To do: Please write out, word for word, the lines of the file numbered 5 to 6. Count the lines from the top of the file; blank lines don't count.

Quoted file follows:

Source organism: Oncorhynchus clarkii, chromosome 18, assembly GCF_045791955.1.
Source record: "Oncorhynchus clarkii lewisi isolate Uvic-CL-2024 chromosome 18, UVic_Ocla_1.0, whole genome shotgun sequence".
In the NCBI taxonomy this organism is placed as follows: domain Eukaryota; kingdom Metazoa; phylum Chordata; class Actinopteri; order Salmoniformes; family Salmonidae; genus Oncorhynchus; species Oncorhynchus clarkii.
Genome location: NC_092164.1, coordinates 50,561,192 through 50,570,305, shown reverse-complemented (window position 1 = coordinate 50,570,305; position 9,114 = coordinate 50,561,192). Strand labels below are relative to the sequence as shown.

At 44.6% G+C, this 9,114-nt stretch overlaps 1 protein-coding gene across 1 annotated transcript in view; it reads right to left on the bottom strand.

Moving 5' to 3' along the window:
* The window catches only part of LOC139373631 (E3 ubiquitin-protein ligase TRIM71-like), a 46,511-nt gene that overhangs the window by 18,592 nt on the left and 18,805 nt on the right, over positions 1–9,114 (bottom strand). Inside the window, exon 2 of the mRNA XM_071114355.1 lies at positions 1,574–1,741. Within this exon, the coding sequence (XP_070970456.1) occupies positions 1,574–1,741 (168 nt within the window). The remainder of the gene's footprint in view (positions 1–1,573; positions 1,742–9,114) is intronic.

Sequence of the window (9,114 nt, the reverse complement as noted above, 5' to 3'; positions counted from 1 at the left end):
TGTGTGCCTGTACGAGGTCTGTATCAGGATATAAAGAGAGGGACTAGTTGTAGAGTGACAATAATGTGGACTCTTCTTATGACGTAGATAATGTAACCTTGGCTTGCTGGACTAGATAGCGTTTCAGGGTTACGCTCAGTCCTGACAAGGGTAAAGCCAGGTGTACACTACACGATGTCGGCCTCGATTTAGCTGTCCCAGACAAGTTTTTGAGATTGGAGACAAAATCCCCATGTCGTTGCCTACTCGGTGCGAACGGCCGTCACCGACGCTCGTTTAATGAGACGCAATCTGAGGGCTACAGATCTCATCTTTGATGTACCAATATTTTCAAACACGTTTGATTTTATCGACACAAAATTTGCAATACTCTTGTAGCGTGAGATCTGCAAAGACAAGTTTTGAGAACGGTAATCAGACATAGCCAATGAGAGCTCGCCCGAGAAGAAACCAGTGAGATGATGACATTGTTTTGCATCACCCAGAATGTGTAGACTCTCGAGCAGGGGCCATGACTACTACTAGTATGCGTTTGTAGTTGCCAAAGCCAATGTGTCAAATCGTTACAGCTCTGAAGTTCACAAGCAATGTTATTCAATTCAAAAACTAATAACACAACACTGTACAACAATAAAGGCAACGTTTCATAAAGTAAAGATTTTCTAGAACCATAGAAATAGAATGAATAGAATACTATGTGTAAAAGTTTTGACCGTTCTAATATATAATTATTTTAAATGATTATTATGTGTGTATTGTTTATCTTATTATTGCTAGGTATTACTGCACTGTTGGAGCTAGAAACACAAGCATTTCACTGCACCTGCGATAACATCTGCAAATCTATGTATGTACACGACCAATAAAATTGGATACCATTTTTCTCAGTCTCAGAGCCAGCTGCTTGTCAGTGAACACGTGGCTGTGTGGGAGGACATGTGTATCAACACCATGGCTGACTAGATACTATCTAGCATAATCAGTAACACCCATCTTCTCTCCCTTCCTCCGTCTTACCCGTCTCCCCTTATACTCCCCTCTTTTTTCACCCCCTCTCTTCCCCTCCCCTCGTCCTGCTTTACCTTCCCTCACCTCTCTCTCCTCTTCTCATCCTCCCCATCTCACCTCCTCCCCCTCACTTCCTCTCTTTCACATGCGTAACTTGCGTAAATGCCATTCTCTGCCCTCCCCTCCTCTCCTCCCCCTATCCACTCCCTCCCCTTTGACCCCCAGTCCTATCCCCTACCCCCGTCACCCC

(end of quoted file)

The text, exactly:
At 44.6% G+C, this 9,114-nt stretch overlaps 1 protein-coding gene across 1 annotated transcript in view; it reads right to left on the bottom strand.

Moving 5' to 3' along the window: